Activists call for justice after Washington D.C. man killed on scooter after police chase
D.C. police were pursuing Karon Hylton-Brown when the scooter rider was struck by a car. He died days later.
Protesters in Washington, D.C. have taken to the streets after a 20-year-old man on a scooter was killed after allegedly being pursued by police.
Karon Hylton-Brown was reportedly riding a moped on the sidewalk one week ago without a helmet when D.C. police tried to stop him, and he didn’t stop. Police allegedly had been pursuing him for two minutes when he crashed into a car coming out of an alley. Hylton-Brown died from his injuries Monday, three days later.
Official policy of the Metropolitan Police Department of the District of Columbia states that officers are not allowed to pursue vehicles involved in traffic infractions.
A police source anonymously spoke to The Washington Post, saying that “from the video, it appears to be a pursuit. But we don’t have enough information to make a final determination on that.”
Protesters have marched around police headquarters for two nights, chanting “Justice for Karon” and “Who do you serve, who do you protect?”
A protective fence was erected around the headquarters after several windows were broken earlier this week.
D.C. police have deployed eye irritants and flashbangs against demonstrators. Chief Peter Newsham said at a press conference that 14 officers have been injured. Eight protesters have been arrested.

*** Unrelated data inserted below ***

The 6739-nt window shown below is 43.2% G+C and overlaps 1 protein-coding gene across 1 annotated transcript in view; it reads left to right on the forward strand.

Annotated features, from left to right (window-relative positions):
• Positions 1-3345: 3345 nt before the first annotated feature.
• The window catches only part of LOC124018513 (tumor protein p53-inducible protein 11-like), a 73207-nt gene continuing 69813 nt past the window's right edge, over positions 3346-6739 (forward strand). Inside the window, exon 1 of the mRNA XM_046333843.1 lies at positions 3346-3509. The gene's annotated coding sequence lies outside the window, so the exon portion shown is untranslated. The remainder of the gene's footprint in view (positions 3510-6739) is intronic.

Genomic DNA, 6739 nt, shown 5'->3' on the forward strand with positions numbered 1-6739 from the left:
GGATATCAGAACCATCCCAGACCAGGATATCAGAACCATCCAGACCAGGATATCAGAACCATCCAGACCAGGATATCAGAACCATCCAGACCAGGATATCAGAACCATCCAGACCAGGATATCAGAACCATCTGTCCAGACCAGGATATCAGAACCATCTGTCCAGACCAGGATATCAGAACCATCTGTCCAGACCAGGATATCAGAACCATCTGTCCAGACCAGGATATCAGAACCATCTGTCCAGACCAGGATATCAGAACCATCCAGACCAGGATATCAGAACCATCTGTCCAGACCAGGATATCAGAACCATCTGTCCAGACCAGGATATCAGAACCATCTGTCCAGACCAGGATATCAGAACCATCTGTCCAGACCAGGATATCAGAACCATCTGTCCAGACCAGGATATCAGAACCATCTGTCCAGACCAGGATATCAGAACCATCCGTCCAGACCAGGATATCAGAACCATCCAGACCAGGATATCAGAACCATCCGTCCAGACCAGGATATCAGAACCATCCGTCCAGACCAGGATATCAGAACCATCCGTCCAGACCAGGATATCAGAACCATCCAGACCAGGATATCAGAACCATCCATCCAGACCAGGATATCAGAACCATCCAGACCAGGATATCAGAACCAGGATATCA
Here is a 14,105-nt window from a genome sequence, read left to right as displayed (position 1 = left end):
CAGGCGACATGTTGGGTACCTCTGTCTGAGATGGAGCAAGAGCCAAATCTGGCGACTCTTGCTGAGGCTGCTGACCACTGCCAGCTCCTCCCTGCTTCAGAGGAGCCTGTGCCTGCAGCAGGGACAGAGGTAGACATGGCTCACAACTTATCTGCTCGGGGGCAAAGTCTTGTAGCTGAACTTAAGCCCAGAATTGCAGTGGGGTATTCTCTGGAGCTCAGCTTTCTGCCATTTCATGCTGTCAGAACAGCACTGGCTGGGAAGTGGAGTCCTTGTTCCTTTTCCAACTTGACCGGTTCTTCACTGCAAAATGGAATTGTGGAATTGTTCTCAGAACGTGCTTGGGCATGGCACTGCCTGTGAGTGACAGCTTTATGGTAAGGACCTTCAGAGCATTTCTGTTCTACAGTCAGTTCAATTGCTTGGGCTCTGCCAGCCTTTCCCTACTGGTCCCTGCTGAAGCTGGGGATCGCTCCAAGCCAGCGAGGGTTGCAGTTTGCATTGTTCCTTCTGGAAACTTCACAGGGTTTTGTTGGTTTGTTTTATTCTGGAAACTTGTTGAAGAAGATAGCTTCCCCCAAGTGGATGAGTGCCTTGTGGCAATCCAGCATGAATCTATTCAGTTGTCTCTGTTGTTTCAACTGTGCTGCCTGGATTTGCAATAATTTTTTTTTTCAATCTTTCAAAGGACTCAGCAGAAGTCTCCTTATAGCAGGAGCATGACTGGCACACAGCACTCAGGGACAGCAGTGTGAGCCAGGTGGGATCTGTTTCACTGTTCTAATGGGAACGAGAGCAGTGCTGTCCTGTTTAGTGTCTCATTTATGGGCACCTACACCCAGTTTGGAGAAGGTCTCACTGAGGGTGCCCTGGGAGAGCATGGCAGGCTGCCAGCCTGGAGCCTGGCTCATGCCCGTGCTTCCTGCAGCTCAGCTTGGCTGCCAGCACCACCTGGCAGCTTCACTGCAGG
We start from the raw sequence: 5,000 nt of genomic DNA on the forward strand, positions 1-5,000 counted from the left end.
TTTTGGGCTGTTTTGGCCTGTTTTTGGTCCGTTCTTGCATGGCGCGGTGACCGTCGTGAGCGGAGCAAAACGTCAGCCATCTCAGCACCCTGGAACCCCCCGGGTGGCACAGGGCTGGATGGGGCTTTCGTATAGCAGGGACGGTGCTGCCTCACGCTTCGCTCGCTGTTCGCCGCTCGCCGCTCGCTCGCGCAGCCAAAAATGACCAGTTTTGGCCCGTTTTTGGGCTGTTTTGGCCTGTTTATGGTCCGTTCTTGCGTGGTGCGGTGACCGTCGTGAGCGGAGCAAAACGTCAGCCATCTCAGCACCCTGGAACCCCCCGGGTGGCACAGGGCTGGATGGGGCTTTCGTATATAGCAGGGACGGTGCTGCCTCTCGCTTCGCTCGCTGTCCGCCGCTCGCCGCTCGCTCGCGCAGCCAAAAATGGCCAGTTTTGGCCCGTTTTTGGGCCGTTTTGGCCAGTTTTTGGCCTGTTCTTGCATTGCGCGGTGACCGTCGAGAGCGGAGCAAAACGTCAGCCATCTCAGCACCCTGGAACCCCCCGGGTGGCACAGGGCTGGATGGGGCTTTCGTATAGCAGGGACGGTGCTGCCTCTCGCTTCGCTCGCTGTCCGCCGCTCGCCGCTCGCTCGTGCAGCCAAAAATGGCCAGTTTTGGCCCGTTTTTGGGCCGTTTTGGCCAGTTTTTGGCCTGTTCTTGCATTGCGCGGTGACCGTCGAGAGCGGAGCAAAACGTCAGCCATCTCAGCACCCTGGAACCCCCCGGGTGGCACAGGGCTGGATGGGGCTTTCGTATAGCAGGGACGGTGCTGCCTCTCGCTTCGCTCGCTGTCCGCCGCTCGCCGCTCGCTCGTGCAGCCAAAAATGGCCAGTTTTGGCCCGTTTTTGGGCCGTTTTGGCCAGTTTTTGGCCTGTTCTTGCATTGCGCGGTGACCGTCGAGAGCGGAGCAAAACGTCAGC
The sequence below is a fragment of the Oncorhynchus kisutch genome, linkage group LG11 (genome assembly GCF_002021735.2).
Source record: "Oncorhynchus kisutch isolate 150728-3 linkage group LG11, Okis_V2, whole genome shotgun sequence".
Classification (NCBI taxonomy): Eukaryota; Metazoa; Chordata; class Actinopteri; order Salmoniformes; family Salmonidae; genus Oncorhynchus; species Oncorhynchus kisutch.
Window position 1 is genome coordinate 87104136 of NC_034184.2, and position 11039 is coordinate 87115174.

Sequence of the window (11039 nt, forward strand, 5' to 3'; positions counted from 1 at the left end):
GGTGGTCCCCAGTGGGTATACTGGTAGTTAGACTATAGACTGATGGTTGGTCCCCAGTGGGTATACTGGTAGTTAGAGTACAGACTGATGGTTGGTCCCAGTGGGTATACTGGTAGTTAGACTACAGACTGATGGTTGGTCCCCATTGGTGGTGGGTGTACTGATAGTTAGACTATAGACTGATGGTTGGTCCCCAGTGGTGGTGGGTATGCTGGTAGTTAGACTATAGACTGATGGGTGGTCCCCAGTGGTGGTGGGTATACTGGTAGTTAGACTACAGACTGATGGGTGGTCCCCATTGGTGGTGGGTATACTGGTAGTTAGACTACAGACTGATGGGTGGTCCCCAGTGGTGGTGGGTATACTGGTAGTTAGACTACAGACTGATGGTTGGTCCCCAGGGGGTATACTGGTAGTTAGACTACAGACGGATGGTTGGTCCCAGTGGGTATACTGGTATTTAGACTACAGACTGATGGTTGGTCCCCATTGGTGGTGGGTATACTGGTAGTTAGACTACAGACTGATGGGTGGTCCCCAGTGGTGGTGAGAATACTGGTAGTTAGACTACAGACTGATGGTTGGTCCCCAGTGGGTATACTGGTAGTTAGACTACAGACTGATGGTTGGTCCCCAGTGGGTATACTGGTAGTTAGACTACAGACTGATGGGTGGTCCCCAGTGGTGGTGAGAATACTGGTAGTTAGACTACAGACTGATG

According to WUSA9, the D.C. chapter of Black Lives Matter says 200 protesters have been injured.
Karen Hylton, Hylton-Brown’s mother, has been leading protests. She has demanded to speak to the officer who she says “killed her son.”
“It’s mind-boggling,” she said Tuesday. “This was so unnecessary.”
Family and friends of Hylton-Brown want to see video footage of the chase, with some alleging that officers possibly struck the man’s moped with their vehicle.
“We are engaged directly with the next of kin about their ability to view the body-worn camera footage,” Deputy Mayor of Public Safety and Justice Roger Mitchell said in an emailed statement to a local D.C. NBC affiliate. “We are coordinating with the Department of Behavioral Health to provide the family with the space and trauma-informed support they need to view the body-worn camera footage.”
According to reports, Hylton-Brown died on the day his newborn daughter turned three months old.